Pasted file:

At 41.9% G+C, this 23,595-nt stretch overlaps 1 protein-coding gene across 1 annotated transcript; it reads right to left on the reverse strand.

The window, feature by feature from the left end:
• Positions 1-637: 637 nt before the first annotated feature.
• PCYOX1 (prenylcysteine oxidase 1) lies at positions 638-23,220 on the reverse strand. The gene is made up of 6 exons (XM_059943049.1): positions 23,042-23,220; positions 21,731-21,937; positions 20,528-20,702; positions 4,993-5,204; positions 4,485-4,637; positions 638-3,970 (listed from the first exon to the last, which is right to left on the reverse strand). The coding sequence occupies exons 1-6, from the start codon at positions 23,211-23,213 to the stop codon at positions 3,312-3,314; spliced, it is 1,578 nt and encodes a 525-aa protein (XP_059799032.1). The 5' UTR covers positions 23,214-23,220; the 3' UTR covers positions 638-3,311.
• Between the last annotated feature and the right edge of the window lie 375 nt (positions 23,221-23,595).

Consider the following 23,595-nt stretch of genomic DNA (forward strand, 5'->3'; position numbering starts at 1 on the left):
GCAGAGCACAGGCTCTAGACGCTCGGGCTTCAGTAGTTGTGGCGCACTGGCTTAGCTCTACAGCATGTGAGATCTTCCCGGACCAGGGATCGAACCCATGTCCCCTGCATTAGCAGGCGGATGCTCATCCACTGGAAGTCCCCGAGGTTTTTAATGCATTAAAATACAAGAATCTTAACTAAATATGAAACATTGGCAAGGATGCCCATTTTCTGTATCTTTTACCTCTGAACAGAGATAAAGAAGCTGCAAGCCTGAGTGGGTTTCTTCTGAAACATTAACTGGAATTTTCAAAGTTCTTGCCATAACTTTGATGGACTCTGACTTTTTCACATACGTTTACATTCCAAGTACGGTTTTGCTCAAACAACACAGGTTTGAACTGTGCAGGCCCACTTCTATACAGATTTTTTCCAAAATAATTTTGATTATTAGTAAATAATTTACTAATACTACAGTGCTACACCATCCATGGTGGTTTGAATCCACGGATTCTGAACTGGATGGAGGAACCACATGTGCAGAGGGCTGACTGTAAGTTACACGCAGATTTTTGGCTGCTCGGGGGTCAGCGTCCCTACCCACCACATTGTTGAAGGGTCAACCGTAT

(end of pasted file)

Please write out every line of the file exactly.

At 41.9% G+C, this 23,595-nt stretch overlaps 1 protein-coding gene across 1 annotated transcript; it reads right to left on the reverse strand.

The window, feature by feature from the left end:
• Positions 1-637: 637 nt before the first annotated feature.
• PCYOX1 (prenylcysteine oxidase 1) lies at positions 638-23,220 on the reverse strand. The gene is made up of 6 exons (XM_059943049.1): positions 23,042-23,220; positions 21,731-21,937; positions 20,528-20,702; positions 4,993-5,204; positions 4,485-4,637; positions 638-3,970 (listed from the first exon to the last, which is right to left on the reverse strand). The coding sequence occupies exons 1-6, from the start codon at positions 23,211-23,213 to the stop codon at positions 3,312-3,314; spliced, it is 1,578 nt and encodes a 525-aa protein (XP_059799032.1). The 5' UTR covers positions 23,214-23,220; the 3' UTR covers positions 638-3,311.
• Between the last annotated feature and the right edge of the window lie 375 nt (positions 23,221-23,595).

Consider the following 23,595-nt stretch of genomic DNA (forward strand, 5'->3'; position numbering starts at 1 on the left):
GCAGAGCACAGGCTCTAGACGCTCGGGCTTCAGTAGTTGTGGCGCACTGGCTTAGCTCTACAGCATGTGAGATCTTCCCGGACCAGGGATCGAACCCATGTCCCCTGCATTAGCAGGCGGATGCTCATCCACTGGAAGTCCCCGAGGTTTTTAATGCATTAAAATACAAGAATCTTAACTAAATATGAAACATTGGCAAGGATGCCCATTTTCTGTATCTTTTACCTCTGAACAGAGATAAAGAAGCTGCAAGCCTGAGTGGGTTTCTTCTGAAACATTAACTGGAATTTTCAAAGTTCTTGCCATAACTTTGATGGACTCTGACTTTTTCACATACGTTTACATTCCAAGTACGGTTTTGCTCAAACAACACAGGTTTGAACTGTGCAGGCCCACTTCTATACAGATTTTTTCCAAAATAATTTTGATTATTAGTAAATAATTTACTAATACTACAGTGCTACACCATCCATGGTGGTTTGAATCCACGGATTCTGAACTGGATGGAGGAACCACATGTGCAGAGGGCTGACTGTAAGTTACACGCAGATTTTTGGCTGCTCGGGGGTCAGCGTCCCTACCCACCACATTGTTGAAGGGTCAACCGTAT